As previously mentioned, the controller illustrated in FIG. 2 can be configured with the objective of rapidly cutting large pavement surface areas, while maintaining a high degree of evenness and avoiding unnecessary wear or damage to the blades of the grinding head. In doing so, the closed loop controller can use the I/O interface to prompt the operator for control parameters. When a control system similar to the system described above is used, then the system can prompt the user to enter a maximum allowable forward travel speed, a maximum allowable grinding engine power output and minimum allowable depth control assembly loads. The maximum allowable forward travel speed is typically chosen based upon operator knowledge of the speed at which the machine can travel through light cuts without “riding up”. In addition, the maximum allowable grinding engine power output is chosen to ensure that the blades do not wear too rapidly and the minimum allowable depth control assembly loads are chosen to provide a sufficient margin to ensure that evenness of the cut is maintained within an acceptable tolerance. User input in response to these prompts can then be provided to the controller through the I/O interface. Alternatively, the controller 40 can be pre-programmed with default values. The values entered by the user, or the default values, are then used by the controller to control the forward speed of the vehicle in response to signals received from sensors mounted on the pavement surfacing machine.

A flowchart illustrating a process for generating control signals in response to inputs from an electronic control module 44, load cells 46 and a rotary transducer 48 in accordance with the present invention is illustrated in FIG. 3. The process 68 involves determining (70) the vehicle speed using inputs from the rotary transducer. Once the speed is determined, it is compared (72) to a preselected maximum allowable vehicle speed. If the pavement surfacing machine exceeds the specified allowable maximum speed, then the control system 18 outputs (74) a signal to the hydraulic pump, which reduces the speed of the pavement surfacing machine.

If the vehicle speed is below the specified maximum allowable speed, then the power output of the grinding engine 30 is measured (76) by examining the input received from the electronic control module 44. A decision (78) as to whether the power output of the grinding engine exceeds the specified maximum allowable power output is then performed. If the measured power output of the grinding engine exceeds the specified maximum allowable power output, then the controller 40 sends (80) a signal to the hydraulic pump, which results in a decrease in the hydraulic flow delivered to the drive axle assembly and a decrease in the vehicle speed.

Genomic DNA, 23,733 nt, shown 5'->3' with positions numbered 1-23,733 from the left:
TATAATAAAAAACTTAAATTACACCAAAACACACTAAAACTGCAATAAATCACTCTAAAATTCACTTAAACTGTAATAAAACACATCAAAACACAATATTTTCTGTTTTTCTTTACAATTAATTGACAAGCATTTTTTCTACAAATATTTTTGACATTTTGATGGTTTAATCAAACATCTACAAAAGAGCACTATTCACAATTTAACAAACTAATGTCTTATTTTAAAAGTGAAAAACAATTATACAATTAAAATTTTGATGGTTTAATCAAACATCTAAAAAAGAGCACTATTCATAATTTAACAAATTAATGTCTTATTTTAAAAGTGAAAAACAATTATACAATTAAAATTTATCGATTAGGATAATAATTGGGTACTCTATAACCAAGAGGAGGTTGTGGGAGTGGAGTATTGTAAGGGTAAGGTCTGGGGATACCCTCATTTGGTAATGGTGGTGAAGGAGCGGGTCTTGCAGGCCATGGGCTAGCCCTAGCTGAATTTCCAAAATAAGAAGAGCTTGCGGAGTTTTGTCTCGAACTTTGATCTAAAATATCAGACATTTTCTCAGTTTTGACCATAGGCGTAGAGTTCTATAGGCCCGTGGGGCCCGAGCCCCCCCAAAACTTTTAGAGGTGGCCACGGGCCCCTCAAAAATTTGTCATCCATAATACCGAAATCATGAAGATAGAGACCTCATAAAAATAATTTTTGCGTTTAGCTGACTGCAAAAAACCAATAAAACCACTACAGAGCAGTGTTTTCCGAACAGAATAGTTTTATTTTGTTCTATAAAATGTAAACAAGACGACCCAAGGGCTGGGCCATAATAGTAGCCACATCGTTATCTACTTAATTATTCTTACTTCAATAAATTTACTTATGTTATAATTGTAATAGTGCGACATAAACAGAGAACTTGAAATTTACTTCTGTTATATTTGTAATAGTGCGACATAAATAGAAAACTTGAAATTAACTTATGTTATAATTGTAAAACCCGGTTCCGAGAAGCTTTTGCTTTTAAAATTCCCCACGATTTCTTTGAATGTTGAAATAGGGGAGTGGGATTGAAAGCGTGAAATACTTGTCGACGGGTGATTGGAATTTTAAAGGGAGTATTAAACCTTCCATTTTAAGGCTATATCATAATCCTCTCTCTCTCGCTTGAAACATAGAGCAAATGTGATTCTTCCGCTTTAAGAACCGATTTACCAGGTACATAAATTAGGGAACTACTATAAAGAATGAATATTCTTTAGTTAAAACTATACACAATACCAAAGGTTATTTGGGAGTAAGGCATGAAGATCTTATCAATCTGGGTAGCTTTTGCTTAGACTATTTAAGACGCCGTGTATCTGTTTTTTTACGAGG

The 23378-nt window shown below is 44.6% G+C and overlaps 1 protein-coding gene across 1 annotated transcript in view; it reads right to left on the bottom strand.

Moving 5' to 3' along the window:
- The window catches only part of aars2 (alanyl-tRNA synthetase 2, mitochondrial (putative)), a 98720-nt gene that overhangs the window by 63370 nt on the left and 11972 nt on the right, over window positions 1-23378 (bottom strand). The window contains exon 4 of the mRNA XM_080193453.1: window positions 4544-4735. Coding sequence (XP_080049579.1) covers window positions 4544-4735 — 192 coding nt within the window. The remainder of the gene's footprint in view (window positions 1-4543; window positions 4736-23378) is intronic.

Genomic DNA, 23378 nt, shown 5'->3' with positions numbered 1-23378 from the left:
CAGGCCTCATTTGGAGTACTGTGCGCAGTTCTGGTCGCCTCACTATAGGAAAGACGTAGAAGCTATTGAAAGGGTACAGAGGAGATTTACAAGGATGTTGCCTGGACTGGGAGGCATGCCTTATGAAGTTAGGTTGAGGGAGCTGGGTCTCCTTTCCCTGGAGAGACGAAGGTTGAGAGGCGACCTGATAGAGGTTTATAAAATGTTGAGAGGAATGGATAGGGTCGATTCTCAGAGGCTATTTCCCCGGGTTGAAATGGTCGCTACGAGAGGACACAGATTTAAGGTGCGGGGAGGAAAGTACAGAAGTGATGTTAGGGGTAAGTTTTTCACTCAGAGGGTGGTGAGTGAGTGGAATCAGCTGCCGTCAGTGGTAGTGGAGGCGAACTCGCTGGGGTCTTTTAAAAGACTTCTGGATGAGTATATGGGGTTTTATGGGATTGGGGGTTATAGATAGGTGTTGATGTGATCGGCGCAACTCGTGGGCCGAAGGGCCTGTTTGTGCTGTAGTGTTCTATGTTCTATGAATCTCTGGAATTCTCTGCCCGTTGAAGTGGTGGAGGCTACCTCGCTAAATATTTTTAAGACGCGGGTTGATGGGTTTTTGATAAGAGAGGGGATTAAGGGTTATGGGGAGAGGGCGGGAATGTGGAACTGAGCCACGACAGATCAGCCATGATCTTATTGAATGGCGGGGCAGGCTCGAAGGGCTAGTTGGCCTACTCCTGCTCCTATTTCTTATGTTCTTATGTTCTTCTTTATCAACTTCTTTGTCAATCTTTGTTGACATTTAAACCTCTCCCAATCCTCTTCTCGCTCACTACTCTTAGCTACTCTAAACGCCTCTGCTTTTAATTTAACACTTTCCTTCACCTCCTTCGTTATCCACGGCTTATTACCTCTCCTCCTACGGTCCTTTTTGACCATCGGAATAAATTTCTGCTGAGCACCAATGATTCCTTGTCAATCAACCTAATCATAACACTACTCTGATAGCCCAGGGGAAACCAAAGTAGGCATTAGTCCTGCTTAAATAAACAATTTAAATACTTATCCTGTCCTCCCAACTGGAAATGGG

If the measured output power of the grinding engine is determined (78) to be equal to or less than the specified maximum allowable output power, then a measurement (86) of the load on the load cells 46 is performed. Once a measurement has been performed, a decision is made (88) as to whether the load on either of the depth control assemblies 32 is less than the specified minimum allowable load. If the load on either of the depth control assemblies is less than the minimum allowable load, indicating that the grinding head is “riding up”, then a control signal is sent (90) to the hydraulic pump, which has the effect of reducing the speed of the pavement surfacing machine. This permits the grinding head to act on the high spot for a greater period of time, thereby removing sufficient material to increase the weight on the depth control assembly and causing that parameter to fall within the prescribed range. If the load on the depth control assembly is not less than the minimum threshold load, then a control signal is sent (92) to the hydraulic pump, which has the effect of increasing the forward travel speed of the pavement surfacing machine.

By specifying a maximum allowable forward travel speed, a maximum allowable power output from the grinding engine and minimum allowable depth control assembly loads, the controller can configure the control system to automatically operate the pavement surfacing machine during a grind. The above embodiment of a control system in accordance with the present invention causes a pavement surfacing machine to ramp up to the specified maximum allowable forward travel speed until a heavy cut is encountered. The increase in the power output of the grinding engine and the reduction in the weight on the depth control assemblies that result from a grinding head “riding up” during a heavy cut would typically cause the control system to respond by reducing the forward travel speed of the pavement surfacing machine until the power output of the grinding engine and the weight on the depth control assemblies had returned to acceptable levels. At which point, the control system can attempt to increase the forward travel speed. A continued heavy cut would prevent continued increase, however, the return of normal cutting conditions would see a ramping up of speed until the maximum allowable forward travel speed was obtained or another heavy cut encountered.